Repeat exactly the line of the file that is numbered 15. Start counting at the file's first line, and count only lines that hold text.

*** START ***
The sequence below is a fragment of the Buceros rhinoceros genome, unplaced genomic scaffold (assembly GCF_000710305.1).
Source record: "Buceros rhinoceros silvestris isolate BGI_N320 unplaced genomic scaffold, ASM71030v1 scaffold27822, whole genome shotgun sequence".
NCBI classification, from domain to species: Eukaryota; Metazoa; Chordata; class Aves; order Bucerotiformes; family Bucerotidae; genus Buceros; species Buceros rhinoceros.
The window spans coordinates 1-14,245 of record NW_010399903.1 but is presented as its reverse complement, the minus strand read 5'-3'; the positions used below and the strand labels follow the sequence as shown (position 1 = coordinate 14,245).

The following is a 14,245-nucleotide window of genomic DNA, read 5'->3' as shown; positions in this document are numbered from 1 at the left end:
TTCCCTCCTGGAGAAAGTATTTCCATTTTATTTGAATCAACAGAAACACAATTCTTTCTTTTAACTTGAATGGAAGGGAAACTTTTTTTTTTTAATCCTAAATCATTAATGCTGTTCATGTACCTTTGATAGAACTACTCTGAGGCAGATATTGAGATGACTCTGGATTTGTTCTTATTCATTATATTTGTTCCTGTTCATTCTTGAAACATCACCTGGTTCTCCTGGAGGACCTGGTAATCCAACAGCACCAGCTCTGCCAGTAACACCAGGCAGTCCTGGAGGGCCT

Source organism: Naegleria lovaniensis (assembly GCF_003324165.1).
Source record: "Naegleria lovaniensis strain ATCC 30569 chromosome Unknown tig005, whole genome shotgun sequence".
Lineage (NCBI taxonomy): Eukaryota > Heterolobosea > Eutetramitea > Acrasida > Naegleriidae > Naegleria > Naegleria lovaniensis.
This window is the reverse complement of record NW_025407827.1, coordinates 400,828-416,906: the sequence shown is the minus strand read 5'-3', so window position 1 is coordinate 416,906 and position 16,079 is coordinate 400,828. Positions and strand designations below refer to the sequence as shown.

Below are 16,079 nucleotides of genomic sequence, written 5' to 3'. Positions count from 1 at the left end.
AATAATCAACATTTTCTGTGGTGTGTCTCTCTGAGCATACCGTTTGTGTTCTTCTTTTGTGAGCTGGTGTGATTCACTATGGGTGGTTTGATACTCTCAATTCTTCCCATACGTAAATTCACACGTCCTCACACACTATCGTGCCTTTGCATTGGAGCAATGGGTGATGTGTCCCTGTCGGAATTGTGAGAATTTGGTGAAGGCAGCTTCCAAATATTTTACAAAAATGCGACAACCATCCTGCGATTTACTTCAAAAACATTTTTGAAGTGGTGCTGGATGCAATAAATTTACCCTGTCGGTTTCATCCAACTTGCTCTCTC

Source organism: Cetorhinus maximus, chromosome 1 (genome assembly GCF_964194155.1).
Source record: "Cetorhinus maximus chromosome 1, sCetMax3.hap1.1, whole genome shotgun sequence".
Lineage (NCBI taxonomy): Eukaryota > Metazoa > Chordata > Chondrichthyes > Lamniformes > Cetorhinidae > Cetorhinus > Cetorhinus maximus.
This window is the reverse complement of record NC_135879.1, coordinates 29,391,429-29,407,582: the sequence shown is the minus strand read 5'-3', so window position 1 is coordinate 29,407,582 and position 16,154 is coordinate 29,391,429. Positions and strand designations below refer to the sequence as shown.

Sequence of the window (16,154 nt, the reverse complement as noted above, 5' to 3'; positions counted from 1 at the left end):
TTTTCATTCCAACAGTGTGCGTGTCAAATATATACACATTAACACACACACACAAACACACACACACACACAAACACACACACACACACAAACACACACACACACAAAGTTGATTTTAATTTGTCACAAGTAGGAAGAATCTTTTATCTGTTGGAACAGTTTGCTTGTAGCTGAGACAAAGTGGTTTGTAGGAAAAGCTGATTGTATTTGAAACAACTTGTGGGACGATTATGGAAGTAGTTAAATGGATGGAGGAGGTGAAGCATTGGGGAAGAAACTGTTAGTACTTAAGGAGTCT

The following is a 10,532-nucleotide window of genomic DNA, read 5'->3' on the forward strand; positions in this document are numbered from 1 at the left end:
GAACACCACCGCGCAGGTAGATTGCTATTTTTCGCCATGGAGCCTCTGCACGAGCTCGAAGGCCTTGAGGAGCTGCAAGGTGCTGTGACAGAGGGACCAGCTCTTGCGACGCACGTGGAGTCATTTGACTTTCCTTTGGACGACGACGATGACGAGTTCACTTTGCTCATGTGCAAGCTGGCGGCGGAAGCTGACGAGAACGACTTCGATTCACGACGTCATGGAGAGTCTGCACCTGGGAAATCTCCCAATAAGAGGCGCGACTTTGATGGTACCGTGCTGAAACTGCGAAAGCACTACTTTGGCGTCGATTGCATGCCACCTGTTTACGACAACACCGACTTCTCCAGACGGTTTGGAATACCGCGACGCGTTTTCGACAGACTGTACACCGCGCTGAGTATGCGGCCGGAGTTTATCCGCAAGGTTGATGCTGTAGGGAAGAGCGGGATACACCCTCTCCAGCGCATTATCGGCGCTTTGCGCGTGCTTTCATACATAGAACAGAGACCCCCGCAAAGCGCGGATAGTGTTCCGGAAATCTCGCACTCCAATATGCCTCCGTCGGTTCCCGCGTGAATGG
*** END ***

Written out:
Lineage (NCBI taxonomy): Eukaryota > Metazoa > Chordata > Chondrichthyes > Lamniformes > Cetorhinidae > Cetorhinus > Cetorhinus maximus.